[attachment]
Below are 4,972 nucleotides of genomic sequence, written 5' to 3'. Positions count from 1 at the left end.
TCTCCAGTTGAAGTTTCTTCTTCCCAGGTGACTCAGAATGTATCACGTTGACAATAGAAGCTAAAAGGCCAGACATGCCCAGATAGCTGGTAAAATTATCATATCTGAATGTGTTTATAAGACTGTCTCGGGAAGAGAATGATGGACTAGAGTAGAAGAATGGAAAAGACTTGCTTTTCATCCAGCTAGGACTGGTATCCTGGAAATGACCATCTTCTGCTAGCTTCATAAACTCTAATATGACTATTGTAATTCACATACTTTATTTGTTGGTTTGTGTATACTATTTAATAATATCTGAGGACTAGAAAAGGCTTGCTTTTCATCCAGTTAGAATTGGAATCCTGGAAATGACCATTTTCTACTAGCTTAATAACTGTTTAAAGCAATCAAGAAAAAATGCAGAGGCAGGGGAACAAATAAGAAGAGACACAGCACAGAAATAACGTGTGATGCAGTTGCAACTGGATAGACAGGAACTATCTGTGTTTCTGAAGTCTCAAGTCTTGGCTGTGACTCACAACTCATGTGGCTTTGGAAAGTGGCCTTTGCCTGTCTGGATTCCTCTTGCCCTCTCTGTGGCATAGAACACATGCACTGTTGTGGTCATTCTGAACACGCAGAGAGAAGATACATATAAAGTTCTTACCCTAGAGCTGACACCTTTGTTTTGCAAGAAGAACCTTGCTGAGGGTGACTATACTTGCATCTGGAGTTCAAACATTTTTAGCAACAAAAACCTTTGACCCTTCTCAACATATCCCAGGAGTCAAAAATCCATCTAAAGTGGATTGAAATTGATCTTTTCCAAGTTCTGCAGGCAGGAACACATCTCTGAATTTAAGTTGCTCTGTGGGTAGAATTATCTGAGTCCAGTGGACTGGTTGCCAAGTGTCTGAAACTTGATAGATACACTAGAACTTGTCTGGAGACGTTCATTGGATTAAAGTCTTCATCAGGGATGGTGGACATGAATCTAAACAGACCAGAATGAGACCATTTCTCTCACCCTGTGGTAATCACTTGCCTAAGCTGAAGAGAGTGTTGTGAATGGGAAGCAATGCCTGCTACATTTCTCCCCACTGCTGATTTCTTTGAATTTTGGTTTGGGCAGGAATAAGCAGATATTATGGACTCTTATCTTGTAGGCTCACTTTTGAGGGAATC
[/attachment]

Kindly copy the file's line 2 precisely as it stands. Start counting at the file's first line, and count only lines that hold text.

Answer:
TCTCCAGTTGAAGTTTCTTCTTCCCAGGTGACTCAGAATGTATCACGTTGACAATAGAAGCTAAAAGGCCAGACATGCCCAGATAGCTGGTAAAATTATCATATCTGAATGTGTTTATAAGACTGTCTCGGGAAGAGAATGATGGACTAGAGTAGAAGAATGGAAAAGACTTGCTTTTCATCCAGCTAGGACTGGTATCCTGGAAATGACCATCTTCTGCTAGCTTCATAAACTCTAATATGACTATTGTAATTCACATACTTTATTTGTTGGTTTGTGTATACTATTTAATAATATCTGAGGACTAGAAAAGGCTTGCTTTTCATCCAGTTAGAATTGGAATCCTGGAAATGACCATTTTCTACTAGCTTAATAACTGTTTAAAGCAATCAAGAAAAAATGCAGAGGCAGGGGAACAAATAAGAAGAGACACAGCACAGAAATAACGTGTGATGCAGTTGCAACTGGATAGACAGGAACTATCTGTGTTTCTGAAGTCTCAAGTCTTGGCTGTGACTCACAACTCATGTGGCTTTGGAAAGTGGCCTTTGCCTGTCTGGATTCCTCTTGCCCTCTCTGTGGCATAGAACACATGCACTGTTGTGGTCATTCTGAACACGCAGAGAGAAGATACATATAAAGTTCTTACCCTAGAGCTGACACCTTTGTTTTGCAAGAAGAACCTTGCTGAGGGTGACTATACTTGCATCTGGAGTTCAAACATTTTTAGCAACAAAAACCTTTGACCCTTCTCAACATATCCCAGGAGTCAAAAATCCATCTAAAGTGGATTGAAATTGATCTTTTCCAAGTTCTGCAGGCAGGAACACATCTCTGAATTTAAGTTGCTCTGTGGGTAGAATTATCTGAGTCCAGTGGACTGGTTGCCAAGTGTCTGAAACTTGATAGATACACTAGAACTTGTCTGGAGACGTTCATTGGATTAAAGTCTTCATCAGGGATGGTGGACATGAATCTAAACAGACCAGAATGAGACCATTTCTCTCACCCTGTGGTAATCACTTGCCTAAGCTGAAGAGAGTGTTGTGAATGGGAAGCAATGCCTGCTACATTTCTCCCCACTGCTGATTTCTTTGAATTTTGGTTTGGGCAGGAATAAGCAGATATTATGGACTCTTATCTTGTAGGCTCACTTTTGAGGGAATC